Adobo is one of the first dishes most moms teach their children when they’re old enough to cook. It’s very easy, it’s has very few ingredients, and it’s as Filipino as it could get. Ykaie has learned to embrace all kinds of adobo that we cook at home — from pork to chicken to squid. Among all of the versions of adobos, though, she likes Pork Adobo more than the others. I’m guessing it has something to do with the fat. Pork belly has a thick layer of fat and it keeps the meat moist and luscious while cooking.
Each family has their own version of Adobo and it is as unique as each of the members of that household. Given the same ingredients for adobo, I’m absolutely certain that each would come up with two completely different results.
The Electrolux event I attended last thursday got me craving for some Pork Adobo. Chef Bruce Lim had a cooking demo for Adobo Pasta. It was delicious and something I want to recreate at home. So that same night, I added ingredients for Pork Adobo in my to buy list, taking extra care to add more because leftovers were planned to be cooked into pasta the next day.
Browsing over my past adobo post, I was surprised to find out I didn’t have a recipe nor a post for Filipino Pork Adobo. There was chinese, white, yellow and squid. There was even string beans adobo. Here, check them out:
- Minolauric Adobo sa Dilaw
- Chinese Pork Adobo
- Pork Adobo sa Gata
- Adobong Balut
- Squid Adobo
- Squid Adobo sa Gata
- String Beans Adobo with Tofu
- Lamb Adobo Fiesta
- Fried Adobo Flakes
- Lazy Chicken Adobo
- White Chicken Adobo with Lemongrass
See? No Pork Adobo. I guess this was overlooked because it’s a common, almost weekly, dish on the menu. Well, today Pork Adobo is the star of our plates.
Just like what I said earlier, each has their own version of adobo. Mine has all the basic ingredients like soy sauce, vinegar, and garlic. It also has spices like bay leaf, peppercorns, and a dash of oregano.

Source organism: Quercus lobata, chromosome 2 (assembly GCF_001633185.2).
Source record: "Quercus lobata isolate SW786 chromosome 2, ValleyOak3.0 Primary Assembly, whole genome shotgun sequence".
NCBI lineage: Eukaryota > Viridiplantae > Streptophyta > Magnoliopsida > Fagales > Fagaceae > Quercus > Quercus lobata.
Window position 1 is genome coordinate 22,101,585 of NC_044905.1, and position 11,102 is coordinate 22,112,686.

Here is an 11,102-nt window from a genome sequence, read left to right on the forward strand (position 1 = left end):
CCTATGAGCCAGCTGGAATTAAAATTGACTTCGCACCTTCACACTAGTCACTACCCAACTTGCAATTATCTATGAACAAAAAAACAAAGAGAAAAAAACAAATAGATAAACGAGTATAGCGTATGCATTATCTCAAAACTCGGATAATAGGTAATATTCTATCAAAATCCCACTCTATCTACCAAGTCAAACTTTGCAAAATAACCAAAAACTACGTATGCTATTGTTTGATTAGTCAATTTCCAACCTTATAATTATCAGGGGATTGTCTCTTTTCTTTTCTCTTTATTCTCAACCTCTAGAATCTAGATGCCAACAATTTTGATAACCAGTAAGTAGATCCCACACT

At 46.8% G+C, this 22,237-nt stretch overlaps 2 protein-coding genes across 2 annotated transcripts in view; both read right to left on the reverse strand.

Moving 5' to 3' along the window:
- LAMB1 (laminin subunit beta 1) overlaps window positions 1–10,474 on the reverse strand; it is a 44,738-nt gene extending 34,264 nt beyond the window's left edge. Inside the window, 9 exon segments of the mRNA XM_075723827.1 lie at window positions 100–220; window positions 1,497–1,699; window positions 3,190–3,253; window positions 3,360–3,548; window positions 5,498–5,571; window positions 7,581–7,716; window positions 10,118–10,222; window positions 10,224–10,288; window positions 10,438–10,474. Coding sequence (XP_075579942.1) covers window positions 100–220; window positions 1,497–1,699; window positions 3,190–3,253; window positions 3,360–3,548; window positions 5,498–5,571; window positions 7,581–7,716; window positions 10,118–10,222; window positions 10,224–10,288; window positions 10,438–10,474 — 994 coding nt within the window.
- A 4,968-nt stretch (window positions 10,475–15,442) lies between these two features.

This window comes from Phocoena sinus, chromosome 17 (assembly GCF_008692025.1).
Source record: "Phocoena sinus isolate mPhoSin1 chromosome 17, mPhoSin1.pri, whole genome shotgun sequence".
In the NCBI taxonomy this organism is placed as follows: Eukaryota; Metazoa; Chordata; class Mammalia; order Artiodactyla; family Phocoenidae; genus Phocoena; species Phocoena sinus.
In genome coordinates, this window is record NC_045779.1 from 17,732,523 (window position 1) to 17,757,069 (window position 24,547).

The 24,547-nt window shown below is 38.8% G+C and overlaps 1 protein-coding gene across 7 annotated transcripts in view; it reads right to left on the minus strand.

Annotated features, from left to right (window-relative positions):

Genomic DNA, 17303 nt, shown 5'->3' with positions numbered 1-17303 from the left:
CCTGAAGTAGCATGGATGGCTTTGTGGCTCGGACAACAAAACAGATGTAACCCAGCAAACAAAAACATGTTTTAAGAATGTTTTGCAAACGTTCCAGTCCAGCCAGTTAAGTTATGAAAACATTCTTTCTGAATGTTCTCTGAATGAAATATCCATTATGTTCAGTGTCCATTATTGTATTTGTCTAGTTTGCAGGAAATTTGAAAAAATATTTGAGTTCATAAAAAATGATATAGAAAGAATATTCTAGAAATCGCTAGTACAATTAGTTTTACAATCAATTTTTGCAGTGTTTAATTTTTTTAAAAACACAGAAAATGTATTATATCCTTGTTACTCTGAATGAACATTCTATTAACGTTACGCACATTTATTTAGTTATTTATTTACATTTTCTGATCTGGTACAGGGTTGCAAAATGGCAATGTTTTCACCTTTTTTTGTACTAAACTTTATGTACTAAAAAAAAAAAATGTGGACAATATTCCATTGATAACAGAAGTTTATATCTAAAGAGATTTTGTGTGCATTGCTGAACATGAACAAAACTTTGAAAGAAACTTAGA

Is putting a dash of oregano sound weird to you? I bet.
I want to know what’s unique about the way you cook your pork adobo. Do you bake it? Marinate it first? Or do you simmer it in vinegar?Print
The Peach Kitchen’s Pork Adobo
- 600g pork belly, cut into squares
- 4 cloves garlic + 4 cloves garlic, crushed
- 3 pcs bay leaf
- 3/4 cup water
- 1/2 cup soy sauce
- 1/2 cup vinegar
- 2 tbsp cooking oil
- 1 tbsp sugar
- 1/2 tsp ground oregano
- 1/2 tsp peppercorns
- Put pork belly pieces in a small pot.
- Add water, soy sauce, vinegar, crushed garlic, bayleaf and peppercorns.
- Bring to a boil and simmer for 30 minutes until the pork belly becomes tender.
- Heat cooking oil in a wok, sauté garlic until oil gets infused with the flavor of garlic.
- Remove pork belly from the sauce it was simmered in and fry in oil until a bit brown on the edges.
- Pour in the sauce.
- Add a bit of water if you want it more saucy.
- Bring to a boil without stirring. Simmer for 10 minutes then add sugar and ground oregano.
- Mix well. Adjust seasonings. You can add more vinegar if you prefer a more sour adobo.
- Simmer for a few more seconds then turn off heat.
- Serve with steamed rice.